• “No runtime exceptions” does not work in practice. It’s a bit like removing panic! from Rust and claiming you’ve solved all runtime exceptions. How would that actually work out? Result and Option would proliferate in function signatures. Every time you access an array you’d have to handle or propagate the out-of-bounds error. If you wrote a data structure that maintains runtime invariants, instead of asserting them, you’d have to leak their failure into the public interface. There were cases in my Elm project where I wanted to assert that a map had a certain key, but instead the language shepherded me to handle the Nothing case with some code that typechecked but would do nothing useful at runtime.

          • The compiler is too opinionated. For example, tuples cannot contain more than 3 elements. Why? Because four elements is too confusing! Some more zealous contributors wanted to limit it to 2 elements, or to extend it to custom data types. In general, Elm seems more interested in limiting what you can do (cheerfully! with exclamation marks!!) than addressing real world needs.

          Elm hasn’t seen an update since 0.19.1, which came out in October 2019. That’s a pretty long time to go without updates, but if it works, what’s the point in doing releases for release sake? To some adopters, this can look pretty concerning - especially from the Javascript world where everything is being updated all the time. To other eyes, it might just simply represent stability.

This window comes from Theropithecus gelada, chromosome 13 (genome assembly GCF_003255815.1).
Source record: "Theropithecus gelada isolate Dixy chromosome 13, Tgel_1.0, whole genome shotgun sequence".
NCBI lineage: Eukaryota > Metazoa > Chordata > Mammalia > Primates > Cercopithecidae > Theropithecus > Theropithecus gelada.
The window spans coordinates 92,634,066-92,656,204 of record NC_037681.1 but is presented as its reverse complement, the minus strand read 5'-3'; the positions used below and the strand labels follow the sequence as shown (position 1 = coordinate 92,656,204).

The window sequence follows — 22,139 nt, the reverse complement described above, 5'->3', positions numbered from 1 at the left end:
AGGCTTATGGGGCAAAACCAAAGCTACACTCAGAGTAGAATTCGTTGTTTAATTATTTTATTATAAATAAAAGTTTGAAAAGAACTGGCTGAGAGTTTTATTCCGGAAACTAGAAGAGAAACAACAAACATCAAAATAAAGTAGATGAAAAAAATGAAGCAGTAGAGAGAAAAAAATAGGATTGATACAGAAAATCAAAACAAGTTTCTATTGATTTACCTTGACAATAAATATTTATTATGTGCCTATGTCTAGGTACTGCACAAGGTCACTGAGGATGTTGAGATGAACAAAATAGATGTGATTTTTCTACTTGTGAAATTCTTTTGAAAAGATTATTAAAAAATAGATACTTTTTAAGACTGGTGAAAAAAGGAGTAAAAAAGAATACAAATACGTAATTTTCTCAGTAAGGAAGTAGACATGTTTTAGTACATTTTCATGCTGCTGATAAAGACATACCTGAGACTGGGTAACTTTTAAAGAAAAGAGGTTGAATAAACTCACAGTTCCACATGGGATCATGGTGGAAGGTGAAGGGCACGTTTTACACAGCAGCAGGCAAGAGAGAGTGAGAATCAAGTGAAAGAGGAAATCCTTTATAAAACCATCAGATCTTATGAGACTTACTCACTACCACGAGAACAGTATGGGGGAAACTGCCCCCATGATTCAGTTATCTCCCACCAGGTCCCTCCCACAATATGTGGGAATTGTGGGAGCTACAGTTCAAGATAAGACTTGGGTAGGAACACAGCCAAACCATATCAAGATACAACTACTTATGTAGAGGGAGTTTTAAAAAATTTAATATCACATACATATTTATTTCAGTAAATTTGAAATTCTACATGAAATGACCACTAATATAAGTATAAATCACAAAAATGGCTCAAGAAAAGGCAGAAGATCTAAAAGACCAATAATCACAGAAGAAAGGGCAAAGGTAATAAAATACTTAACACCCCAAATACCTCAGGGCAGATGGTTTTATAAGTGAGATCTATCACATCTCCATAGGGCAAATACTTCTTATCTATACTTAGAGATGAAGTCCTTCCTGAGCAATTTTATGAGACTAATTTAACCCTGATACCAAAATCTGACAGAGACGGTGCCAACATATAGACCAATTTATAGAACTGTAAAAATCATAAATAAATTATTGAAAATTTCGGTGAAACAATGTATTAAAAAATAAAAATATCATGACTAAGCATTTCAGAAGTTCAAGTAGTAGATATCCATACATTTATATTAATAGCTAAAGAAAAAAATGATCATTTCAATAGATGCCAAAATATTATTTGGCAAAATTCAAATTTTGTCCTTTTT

It’s hard to take that seriously when it’s still 0.x. There are plenty of open bugs.

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            Elm hasn’t seen an update since 0.19.1, which came out in October 2019. That’s a pretty long time to go without updates, but if it works, what’s the point in doing releases for release sake? To some adopters, this can look pretty concerning - especially from the Javascript world where everything is being updated all the time. To other eyes, it might just simply represent stability.

            If Elm is supposed to now be stable and reliable, why is it still on release 0.19.1 and not 1.0.0? Even if it is stable, it’s not promising stability.

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              It sure seems like “abandonware”.

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              Would you really say the native module restriction had no play in the stalled growth?

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                The native module restriction is spot on the reason why I and everyone I know left Elm.

                The Elm developers felt that native modules don’t matter. But behind the scenes people relied on them heavily. Entire projects. As projects got big, they very frequently needed native modules. And then overnight, Elm killed off that entire ecosystem for no reason. With no way back. And no way forward either. A lot of functionality was simply gone and the only answer was “one day we’ll have a library for this, just wait a few years, maybe”. If your projected needed that functionality there was literally nothing you could do.